– The Princeton men’s swim team recently passed 100K views on YouTube for their lip-syncing tribute to a teammate stricken with MRSA. This almost makes me nostalgic for my time at DeNunzio. Almost. I will say this, though: C. Rob Orr is a genius and a great man. Additional coverage from the Daily Princetonian.
When you book a channel crossing, most experienced pilots will want to know how fast of a swimmer you are. Can you repeat 20-minute miles, 25-minute miles, or 30-minute miles? A pilot will often want to start a faster swimmer at a different time of day (and in some cases, a different location) than a slower swimmer.
But what if you train mostly in a pool? Do you give the pilot your best 1,650 time?
The problem with trying to estimate speed in the open water from pool times is…well, lots of things. But one of the big ones is turns. If you gain 1 second every time you push of the wall in the pool, that’s 2 seconds per 100 long-course and 4 seconds per 100 short-course, compared to the equivalent distance in open water.
So, if you use a straight conversion of distance-to-distance, you’ll probably over-estimate your open water speed (unless you have really slow turns). Here, then, is an open water pace table that factors in time gained from turns. It assumes 1 second gained per wall – some people gain more and some people gain less, but I think it’s a reasonable approximation.…
Last weekend I did a rather epic pool workout (as you know if you follow my Twitter feed). An unexpected excuse came up for a quick trip to Santa Barbara, and given my current lack of long course or open water options in Chicago, I decided to use the opportunity for a pre-Tampa training swim. The Rec Center at UCSB has a beautiful outdoor 50m x 25y pool that – conveniently – is open for LCM lap swimming from 9am to 8:30pm on the weekends.
Despite a chilly morning, it turned into a gorgeous day. With cloudless skies, a light breeze, and mid-day highs in the 60s, I actually worried about getting sunburned. When the front door opened at 9am I went straight to the pool to claim my lane – second from the bottom of the picture, with the best viewing angle to the pace clock. Incredibly, nobody joined me in that lane until the last 15 minutes of the swim.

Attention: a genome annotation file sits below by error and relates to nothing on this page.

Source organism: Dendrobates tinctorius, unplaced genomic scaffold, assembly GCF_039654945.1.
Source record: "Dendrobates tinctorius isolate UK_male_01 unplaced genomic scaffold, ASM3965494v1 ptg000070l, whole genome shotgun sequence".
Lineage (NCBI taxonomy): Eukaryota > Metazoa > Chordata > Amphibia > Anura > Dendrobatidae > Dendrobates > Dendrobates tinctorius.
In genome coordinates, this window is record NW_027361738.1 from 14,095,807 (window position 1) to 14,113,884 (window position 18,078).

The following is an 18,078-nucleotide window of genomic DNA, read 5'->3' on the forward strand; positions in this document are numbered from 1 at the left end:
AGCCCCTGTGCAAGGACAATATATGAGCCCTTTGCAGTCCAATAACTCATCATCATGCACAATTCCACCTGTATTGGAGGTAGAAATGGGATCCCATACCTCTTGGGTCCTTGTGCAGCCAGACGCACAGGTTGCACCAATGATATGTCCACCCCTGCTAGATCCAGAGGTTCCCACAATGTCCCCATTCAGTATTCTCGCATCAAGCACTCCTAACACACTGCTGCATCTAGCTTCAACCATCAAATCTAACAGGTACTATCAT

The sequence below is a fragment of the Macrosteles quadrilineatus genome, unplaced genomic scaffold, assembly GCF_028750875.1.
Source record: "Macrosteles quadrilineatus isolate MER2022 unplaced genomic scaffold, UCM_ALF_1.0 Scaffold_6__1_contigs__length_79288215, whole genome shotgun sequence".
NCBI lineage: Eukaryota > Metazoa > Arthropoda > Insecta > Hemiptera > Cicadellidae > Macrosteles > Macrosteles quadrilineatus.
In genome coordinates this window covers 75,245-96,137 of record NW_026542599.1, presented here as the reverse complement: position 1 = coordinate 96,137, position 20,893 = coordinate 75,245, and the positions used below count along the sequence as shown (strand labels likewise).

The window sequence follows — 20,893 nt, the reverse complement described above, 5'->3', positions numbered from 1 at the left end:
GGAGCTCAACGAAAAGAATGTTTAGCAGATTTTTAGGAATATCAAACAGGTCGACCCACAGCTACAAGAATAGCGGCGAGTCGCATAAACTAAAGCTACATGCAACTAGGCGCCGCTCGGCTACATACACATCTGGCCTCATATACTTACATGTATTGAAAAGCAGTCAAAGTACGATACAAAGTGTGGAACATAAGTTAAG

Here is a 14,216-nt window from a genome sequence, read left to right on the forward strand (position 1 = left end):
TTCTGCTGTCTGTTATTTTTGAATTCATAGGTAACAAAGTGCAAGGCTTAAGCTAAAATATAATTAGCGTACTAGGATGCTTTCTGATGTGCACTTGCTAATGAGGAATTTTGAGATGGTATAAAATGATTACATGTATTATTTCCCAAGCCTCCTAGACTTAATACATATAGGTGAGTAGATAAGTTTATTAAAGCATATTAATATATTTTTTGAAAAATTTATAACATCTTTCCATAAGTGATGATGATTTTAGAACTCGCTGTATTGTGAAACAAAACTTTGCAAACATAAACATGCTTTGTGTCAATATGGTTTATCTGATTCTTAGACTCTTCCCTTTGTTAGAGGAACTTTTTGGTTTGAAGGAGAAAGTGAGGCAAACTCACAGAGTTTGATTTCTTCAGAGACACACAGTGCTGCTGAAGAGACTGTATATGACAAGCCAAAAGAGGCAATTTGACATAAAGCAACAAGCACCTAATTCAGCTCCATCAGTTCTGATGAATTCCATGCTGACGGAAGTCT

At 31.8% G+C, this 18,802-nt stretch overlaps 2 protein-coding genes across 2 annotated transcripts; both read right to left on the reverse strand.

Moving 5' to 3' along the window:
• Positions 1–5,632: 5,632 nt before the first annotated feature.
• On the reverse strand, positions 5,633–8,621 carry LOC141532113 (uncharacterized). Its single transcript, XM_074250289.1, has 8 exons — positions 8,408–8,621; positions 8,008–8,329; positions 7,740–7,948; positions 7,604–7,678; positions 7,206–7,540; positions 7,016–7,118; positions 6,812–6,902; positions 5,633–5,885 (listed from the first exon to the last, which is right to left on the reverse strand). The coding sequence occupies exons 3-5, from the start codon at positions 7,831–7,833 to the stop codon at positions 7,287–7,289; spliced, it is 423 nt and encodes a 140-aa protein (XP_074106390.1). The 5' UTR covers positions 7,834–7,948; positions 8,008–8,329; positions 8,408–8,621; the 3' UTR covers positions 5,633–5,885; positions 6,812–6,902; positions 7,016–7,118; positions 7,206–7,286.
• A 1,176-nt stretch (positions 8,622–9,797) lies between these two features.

In designing the workout, I aimed for something that would challenge me in terms of distance, time, and pace, but without boring me to death.…
It’s a slow time of year for open water; hence the recent dearth of links posts. Amid blizzards and iced covered lakes, it’s easy to forget it’s actually summer in the other half of the world. What’s the latest from Down Under?
One of the more epic events on the Australian open water calendar took place last Saturday. The Rottnest Channel Swim is a 19.7K (12.2 mile) dash from Cottesloe Beach near Perth to Rottnest Island. 148 solo swimmers successfully finished (plus numerous relays) – a humongous field for a swim of that distance!
Rotto (as it’s affectionately nicknamed) is definitely high on my bucket list, and would provide a perfect escape from Chicago in February. In the meantime, I can salivate over other folks’ race reports (thank you, interwebs). Here are two great ones:
- Paul Newsome – the man behind Swim Smooth and the Feel for the Water blog – finished 11th overall. Read his report here.
- Oliver Wilkinson, who finished 2nd overall, recounts his experience here.
In other news, I’ve been working on my kick.…
I don’t take pictures very often. When I do, I often forget to upload them to my computer… which means they’ll just sit there on the camera for months at a time before I remember to check them out.
Here are some pictures I took last fall at Promontory Point. Besides being the best swim spot in Chicago, the Point is also one of the more beautiful public parks you’ll ever see. In case you couldn’t tell: I love this place.
Many open-water swimmers seem to have origin stories. A moment of revelation when one identifies – in a powerful and lasting way – with the experience of being in open water. In reality it’s usually more of a process than a single moment, but often there’s a particular event that seems to crystallize that process and lend it symbolic meaning (perhaps only retrospectively).
One of the great legends of open water swimming, Lynne Cox, turned her own origin story into an award-winning book. Cox’s story, too, was a process – but she also describes a moment from which the rest of the moments in her incredible career seem to flow. In 1971, she entered the Seal Beach Rough Water Swim and, as a 14-year old, won the women’s race and beat all but two of the men. Only a middling talent in the pool, Cox was encouraged by her coach, Don Gambril, to try open water.
Cox’s description of the race start sounds almost surreal, but I think many who’ve caught the open water bug will know exactly what she means:
The water was cold, salty, buoyant, smooth, and the deepest blue.
Last summer I bought a swim watch. In preparing for a 10-mile river swim, I started adding occasional aerobic steady-state swims to my usual interval-heavy diet. I needed something to keep track of how far I swam while I zoned out and listened to music on my SwimP3.
Back then there were two swim watches on the market – Swimovate’s Poolmate, and the Oregon Scientific swim watch. I don’t remember why I chose the Oregon Scientific – they were both priced at $99.99 – but that’s what I did.
I ended up not using the watch much, for a few reasons:
- The holes in the strap are too far apart. My wrist is right between two sizes, so it’s either too tight or too loose, and thus uncomfortable to wear.
- The watch is a bit bulky and I didn’t like the feeling of increasing my drag in the water (especially just on one arm).
- The open water season ended in October, so I stopped doing long steady-state swims.